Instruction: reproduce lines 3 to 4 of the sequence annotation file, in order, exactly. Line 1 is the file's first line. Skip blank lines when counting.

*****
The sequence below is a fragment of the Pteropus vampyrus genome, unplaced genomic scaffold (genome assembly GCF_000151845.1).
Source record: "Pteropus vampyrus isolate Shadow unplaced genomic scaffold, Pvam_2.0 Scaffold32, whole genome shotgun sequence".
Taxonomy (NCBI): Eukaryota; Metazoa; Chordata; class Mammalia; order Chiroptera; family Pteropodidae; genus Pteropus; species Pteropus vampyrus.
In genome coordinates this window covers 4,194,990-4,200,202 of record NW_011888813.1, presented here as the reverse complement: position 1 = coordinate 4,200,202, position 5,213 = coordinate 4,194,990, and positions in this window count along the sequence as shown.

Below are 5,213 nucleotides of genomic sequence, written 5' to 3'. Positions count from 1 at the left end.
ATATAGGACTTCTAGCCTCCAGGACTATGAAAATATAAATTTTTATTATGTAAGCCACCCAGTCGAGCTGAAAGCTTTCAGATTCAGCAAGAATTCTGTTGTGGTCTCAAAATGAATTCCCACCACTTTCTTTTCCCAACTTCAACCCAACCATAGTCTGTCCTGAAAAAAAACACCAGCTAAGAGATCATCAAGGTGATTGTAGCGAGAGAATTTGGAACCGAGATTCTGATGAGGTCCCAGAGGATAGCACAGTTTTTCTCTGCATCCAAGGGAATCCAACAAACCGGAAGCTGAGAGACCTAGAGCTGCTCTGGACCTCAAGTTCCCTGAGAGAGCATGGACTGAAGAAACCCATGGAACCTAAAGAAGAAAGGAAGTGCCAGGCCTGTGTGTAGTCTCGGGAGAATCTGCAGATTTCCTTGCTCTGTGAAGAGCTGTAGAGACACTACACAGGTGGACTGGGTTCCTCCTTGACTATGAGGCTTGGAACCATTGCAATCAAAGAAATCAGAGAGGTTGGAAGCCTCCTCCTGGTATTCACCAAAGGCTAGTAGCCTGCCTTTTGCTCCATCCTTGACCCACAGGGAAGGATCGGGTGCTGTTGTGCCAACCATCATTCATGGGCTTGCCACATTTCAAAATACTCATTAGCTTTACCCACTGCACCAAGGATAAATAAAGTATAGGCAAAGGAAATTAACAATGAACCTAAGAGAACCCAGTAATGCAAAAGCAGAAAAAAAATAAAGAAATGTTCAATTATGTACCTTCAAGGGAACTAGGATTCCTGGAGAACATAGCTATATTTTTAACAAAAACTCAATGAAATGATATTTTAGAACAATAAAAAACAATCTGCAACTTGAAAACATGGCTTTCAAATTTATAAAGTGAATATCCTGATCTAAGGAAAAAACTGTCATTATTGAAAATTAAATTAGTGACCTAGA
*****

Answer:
Taxonomy (NCBI): Eukaryota; Metazoa; Chordata; class Mammalia; order Chiroptera; family Pteropodidae; genus Pteropus; species Pteropus vampyrus.
In genome coordinates this window covers 4,194,990-4,200,202 of record NW_011888813.1, presented here as the reverse complement: position 1 = coordinate 4,200,202, position 5,213 = coordinate 4,194,990, and positions in this window count along the sequence as shown.